To the relief of those with “the universe revolves around the earth” sensibilities, no alchemist successfully created an elixir of life. But over the centuries, scientists continued contemplating human improvements- — particularly during the Enlightenment, when many people tried to use science to master nature. French Physician Julien Offray de La Mettrie’s philosophical work “Man a Machine” argued that “man is but an animal, or a collection of springs which wind each other up,” and contended that it was possible to manipulate human biology in the same way we might manipulate anything that follows the laws of physics.

In 1773, anticipating such advancements, Benjamin Franklin even wrote a letter detailing a scheme to preserve himself in a cask of wine: “‘I should prefer to an ordinary death, being immersed with a few friends in a cask of Madeira, until that time, then to be recalled to life by the solar warmth of my dear country!”

It wasn’t until the 19th century that we started to figure out how genes work, and shortly thereafter, ideas about gene manipulation emerged. In 1865, Sir Francis Galton theorized that intelligence and personality traits were hereditary and proposed selective human breeding, i.e. eugenics. Eugenics programs became popular all over the world, including in the United States, Canada, Britain, and Nazi Germany. In order to eliminate unfavorable traits from the human gene pool, some American states passed laws forcing sterilization on 60,000 people considered unhealthy or mentally ill. The Nazis would go on to sterilize an estimated 400,000 people they deemed genetically inferior, and used eugenics to justify the extermination of Jews as “genetic aberrations.” Bioethicists point to this history as a big reason to be wary of gene-editing technology — that our quest for genetic purity easily devolves into virulent forms of scientific racism.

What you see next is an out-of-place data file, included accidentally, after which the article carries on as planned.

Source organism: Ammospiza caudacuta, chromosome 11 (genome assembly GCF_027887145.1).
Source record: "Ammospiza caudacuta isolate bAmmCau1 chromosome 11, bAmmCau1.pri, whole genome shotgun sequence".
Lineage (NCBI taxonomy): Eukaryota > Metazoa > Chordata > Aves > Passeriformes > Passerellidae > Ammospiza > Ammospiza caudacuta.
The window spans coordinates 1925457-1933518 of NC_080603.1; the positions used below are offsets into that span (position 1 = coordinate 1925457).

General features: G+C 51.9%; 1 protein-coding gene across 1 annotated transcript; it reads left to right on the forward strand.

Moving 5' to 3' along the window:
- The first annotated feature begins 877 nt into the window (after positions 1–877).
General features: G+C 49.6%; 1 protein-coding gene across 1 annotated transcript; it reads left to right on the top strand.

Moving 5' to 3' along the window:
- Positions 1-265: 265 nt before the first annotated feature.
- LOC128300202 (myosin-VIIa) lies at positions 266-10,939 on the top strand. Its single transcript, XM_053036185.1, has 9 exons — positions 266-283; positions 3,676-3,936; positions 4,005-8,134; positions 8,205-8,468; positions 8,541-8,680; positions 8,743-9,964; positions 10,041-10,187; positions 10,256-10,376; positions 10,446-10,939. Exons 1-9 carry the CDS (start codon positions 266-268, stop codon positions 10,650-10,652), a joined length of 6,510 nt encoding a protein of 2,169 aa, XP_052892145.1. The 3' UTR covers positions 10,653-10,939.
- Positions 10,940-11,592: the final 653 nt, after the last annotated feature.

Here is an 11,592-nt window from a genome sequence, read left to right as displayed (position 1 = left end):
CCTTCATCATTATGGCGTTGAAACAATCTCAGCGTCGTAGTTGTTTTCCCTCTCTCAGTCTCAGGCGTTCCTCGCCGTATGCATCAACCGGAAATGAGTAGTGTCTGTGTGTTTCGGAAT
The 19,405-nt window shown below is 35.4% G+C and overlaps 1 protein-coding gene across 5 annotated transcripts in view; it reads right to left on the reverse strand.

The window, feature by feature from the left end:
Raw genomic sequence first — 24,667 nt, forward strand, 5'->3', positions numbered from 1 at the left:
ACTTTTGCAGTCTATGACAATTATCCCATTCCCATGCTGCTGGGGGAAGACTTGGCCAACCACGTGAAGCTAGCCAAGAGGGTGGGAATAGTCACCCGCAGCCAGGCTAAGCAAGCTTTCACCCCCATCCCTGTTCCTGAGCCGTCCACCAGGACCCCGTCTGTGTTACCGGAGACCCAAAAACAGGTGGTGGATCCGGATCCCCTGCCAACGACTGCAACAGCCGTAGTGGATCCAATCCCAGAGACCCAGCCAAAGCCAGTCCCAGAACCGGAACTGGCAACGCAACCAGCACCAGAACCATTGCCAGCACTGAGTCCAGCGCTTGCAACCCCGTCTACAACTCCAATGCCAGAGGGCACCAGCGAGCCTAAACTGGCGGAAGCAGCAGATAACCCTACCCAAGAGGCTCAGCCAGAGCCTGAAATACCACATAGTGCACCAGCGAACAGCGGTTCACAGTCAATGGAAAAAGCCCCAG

Even though CRISPR didn’t exist yet, some early 20th-century thinkers were just as critical of gene manipulation as today’s bioethicists. In 1923, British geneticist J. B. S. Haldane wrote the book Daedalus: Science and the Future, which predicted that manipulating genetics could improve, or at least change, human characteristics. Haldane envisioned a future in which humans could mutate their own genes and use in vitro fertilization to modify human biology. He also accurately predicted that these kinds of attempts toward “human advancement” would get a lot of bad press.